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I have two tables with a foreign key from T1->T2, in a one-to-many relationship. That is, 1 tuple in table T1 is associated with 0..N tuples in T2.

To create a simple example, lets say T1 is Cars, and T2 is a table of imperfections. So, a car can have 0..N imperfections, and we store these imperfections in T2 as integers.

I would like to select * from only those cars in Cars that contain imperfections i1 AND i2.

Performing an OR instead is pretty easy:

SELECT * FROM cars AS T1 
  WHERE EXISTS (
    SELECT imperfection FROM Imperfections as T2 
      WHERE T1.uid = T2.uid AND (imperfection = 1 OR imperfection = 2)
  );

I've been trying set logic using intersection, but at this point, I'm wondering if I'm over complicating it.

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Generally, the keyword here is "relational division". We have assembled a whole arsenal of queries to solve your case exactly under this related question on stackoverflow. –  Erwin Brandstetter Nov 10 '12 at 6:02
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3 Answers

up vote 4 down vote accepted

You could have two separate exists clauses:

SELECT * 
FROM cars AS T1 
WHERE 
    EXISTS 
    (
        SELECT * FROM Imperfections as T2 
        WHERE T1.uid = T2.uid AND imperfection = 1
    )
    AND EXISTS
    (
        SELECT * FROM Imperfections as T2 
        WHERE T1.uid = T2.uid AND imperfection = 2
    );

This means two left semi joins to your Imperfections table, but if you have an index on UID and Imperfection, those should be trivial.

There are two advantages to using WHERE EXISTS over JOIN in this case. The first is that a left semi-join stops after the first match, so it can be quicker than a join (which needs to go through all records). The second is that if you somehow don't have good data constraints and have two records in Imperfections with the same UID and Imperfection, you could end up with duplicate rows back in your main query.

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The performance difference depends very much on data distribution. I could easily set up a test case when the JOIN is faster than the double EXISTS. –  dezso Nov 9 '12 at 16:10
    
Isn't it better to use SELECT 1 instead of SELECT *? Or do modern query engines treat them the same? I was always taught to use SELECT 1 for EXISTS queries because it's that much less fetching the engine has to do. –  Bacon Bits Nov 12 '12 at 4:32
    
Every database engine I've done any serious work with handles select * in an EXISTS clause the same was as select [column] or select [constant]: the column selection never actually happens. I could see some 1980s DB2 implementation having trouble with this, but if there is a modern RDBMS which fails to do that, I would honestly be shocked, simply because it's such an easy optimization. –  Kevin Feasel Nov 12 '12 at 12:24
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The easiest shortest way to go is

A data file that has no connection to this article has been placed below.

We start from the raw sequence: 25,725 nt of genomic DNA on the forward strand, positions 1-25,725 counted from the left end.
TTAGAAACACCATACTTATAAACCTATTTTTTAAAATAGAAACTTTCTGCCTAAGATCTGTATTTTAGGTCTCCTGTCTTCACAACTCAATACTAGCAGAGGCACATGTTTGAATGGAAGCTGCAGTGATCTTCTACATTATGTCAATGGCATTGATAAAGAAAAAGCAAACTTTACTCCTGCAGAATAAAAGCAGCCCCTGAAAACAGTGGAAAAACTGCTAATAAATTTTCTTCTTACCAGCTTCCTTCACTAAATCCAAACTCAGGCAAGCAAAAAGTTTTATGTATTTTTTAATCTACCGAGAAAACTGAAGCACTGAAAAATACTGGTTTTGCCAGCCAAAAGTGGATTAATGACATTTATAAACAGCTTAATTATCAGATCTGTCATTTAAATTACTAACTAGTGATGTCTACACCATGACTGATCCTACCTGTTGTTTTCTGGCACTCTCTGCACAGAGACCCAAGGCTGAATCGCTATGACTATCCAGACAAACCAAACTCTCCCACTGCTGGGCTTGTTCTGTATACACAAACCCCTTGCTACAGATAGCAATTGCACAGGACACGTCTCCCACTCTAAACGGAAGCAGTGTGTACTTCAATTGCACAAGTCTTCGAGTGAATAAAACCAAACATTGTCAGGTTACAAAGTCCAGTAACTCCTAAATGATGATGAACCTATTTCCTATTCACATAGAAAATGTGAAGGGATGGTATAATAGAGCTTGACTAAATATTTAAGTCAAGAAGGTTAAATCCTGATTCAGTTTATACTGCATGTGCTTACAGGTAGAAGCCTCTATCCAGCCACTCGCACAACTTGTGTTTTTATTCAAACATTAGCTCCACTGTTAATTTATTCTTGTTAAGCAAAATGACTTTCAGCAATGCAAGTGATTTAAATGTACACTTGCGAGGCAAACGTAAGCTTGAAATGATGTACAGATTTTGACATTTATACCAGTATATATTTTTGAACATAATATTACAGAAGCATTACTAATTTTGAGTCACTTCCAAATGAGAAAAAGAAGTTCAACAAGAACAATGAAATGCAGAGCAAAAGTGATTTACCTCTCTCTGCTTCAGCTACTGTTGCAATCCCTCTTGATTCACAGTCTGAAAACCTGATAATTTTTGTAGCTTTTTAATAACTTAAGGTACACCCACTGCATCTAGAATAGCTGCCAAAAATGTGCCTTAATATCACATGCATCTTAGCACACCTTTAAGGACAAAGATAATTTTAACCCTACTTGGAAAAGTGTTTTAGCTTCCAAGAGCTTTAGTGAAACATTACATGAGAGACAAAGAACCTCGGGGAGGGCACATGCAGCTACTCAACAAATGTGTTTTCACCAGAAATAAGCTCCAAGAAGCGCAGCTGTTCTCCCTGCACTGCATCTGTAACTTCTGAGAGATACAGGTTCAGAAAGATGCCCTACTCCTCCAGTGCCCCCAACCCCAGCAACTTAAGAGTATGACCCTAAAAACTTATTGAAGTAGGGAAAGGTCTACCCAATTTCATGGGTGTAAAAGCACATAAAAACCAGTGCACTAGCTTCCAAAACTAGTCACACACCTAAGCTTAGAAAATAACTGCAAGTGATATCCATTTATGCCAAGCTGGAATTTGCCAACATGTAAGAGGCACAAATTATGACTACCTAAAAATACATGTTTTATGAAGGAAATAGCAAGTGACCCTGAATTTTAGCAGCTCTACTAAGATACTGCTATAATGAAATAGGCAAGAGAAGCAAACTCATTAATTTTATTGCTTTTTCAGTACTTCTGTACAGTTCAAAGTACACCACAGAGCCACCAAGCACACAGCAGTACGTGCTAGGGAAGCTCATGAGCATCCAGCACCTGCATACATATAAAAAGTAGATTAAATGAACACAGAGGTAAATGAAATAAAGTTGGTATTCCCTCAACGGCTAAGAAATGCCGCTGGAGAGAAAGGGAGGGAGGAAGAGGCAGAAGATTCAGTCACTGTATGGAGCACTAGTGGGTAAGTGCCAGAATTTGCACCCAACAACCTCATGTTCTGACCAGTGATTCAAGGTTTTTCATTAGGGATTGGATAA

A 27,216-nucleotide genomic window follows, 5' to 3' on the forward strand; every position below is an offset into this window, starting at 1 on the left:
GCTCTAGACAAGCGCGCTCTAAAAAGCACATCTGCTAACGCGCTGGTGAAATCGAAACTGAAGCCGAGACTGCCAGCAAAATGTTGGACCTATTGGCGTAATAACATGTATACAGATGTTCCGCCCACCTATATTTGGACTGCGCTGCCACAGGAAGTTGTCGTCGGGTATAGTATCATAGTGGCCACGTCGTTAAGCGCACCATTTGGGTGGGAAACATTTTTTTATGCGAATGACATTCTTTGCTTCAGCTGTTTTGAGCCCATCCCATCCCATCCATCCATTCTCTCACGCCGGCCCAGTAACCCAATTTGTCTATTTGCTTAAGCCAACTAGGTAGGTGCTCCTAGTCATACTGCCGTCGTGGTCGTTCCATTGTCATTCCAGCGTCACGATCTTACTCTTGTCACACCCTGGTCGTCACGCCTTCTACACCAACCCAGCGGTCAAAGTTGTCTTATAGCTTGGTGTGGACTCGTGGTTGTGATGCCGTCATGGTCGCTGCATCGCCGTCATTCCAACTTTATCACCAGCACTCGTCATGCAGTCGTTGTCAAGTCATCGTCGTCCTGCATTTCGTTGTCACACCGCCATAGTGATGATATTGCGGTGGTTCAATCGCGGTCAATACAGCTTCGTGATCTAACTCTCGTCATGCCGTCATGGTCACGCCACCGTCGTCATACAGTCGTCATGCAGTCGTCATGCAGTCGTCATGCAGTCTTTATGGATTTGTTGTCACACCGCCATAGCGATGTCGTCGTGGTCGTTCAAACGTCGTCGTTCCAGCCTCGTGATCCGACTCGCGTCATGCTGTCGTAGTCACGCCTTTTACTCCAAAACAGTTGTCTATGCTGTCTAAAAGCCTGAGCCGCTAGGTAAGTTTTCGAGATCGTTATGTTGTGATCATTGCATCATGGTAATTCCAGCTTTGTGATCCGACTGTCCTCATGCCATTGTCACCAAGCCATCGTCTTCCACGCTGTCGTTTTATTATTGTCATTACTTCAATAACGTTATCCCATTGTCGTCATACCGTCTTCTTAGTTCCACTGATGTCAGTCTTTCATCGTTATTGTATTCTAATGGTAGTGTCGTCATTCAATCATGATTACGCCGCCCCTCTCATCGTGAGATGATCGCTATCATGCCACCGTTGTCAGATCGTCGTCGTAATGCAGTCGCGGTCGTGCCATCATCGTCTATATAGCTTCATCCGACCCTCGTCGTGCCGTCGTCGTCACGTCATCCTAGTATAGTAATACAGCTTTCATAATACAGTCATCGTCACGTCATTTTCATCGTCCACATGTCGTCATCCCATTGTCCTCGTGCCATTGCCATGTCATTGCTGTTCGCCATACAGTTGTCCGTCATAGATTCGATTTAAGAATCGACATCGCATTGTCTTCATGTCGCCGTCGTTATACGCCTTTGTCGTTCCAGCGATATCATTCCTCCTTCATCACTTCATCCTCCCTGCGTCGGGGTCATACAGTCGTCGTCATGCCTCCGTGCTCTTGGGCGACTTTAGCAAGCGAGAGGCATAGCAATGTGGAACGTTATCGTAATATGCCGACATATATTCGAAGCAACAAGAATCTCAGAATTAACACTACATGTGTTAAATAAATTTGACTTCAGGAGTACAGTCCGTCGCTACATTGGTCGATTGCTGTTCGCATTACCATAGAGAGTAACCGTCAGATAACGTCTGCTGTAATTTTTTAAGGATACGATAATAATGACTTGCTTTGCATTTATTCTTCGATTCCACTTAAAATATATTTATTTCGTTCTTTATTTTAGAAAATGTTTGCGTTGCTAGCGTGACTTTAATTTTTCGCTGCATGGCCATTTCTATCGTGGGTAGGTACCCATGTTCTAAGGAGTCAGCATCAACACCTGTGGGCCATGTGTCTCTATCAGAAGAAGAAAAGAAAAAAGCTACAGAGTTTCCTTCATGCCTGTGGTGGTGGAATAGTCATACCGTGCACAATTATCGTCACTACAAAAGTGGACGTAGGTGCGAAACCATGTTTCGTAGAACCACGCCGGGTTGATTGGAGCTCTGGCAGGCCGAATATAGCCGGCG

SELECT c.* 
FROM 
    cars AS c
    JOIN Imperfections as i1 ON c.uid = i1.uid AND i1.imperfection = 1
    JOIN Imperfections as i2 ON c.uid = i2.uid AND i2.imperfection = 2
;

The (INNER) JOINs test for existence themselves.

The next idea would be the same that Kevin describes in the his answer, so I won't include it here.

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Thanks to both you and @Kevin. I ran both through query analyzer, and both are very comparable in performance. However, I like Kevin's implementation from a development standpoint - since this query is going to be dynamically generated and executed, while I'm "looping over the imperfections" to include, I'll only have to change one variable value as I build the SQL string. Thanks! –  Jmoney38 Nov 9 '12 at 15:45
1  
This holds if (uid, imperfection) is UNIQUE, which would be plausible here, but has not been defined. There could be subtypes of imperfections ... then you'd need a DISTINCT or GROUP BY. As far as "shortest" goes, USING (uid) is shorter than ON c.uid = i1.uid. Imperfections would go into a WHERE clause then. –  Erwin Brandstetter Nov 10 '12 at 5:13
    
@Erwin: Do you really like the use of USING in production? I don't appreciate it much. –  ypercube Nov 10 '12 at 11:29
    
@ypercube what's the problem with it? In certain cases it improves readability, and when one has to change the table structures, s/he has to check dependencies as well... –  dezso Nov 10 '12 at 11:33
    
@ypercube: It is standard SQL and I use it. I might avoid it in complex queries where I don't want to limit the options of the planner to reorder joins, but that's rare. After my recent question nothing substantial surfaced, and I have yet to see any problems. So AFAICS, USING is generally save to use. –  Erwin Brandstetter Nov 10 '12 at 11:49
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SELECT * 
FROM cars AS T1 
WHERE 
    EXISTS 
    (
        SELECT 1 FROM Imperfections as T2 
        WHERE T1.uid = T2.uid AND imperfection IN(1,2)
        HAVING COUNT(DISTINCT imperfection) =2
     )
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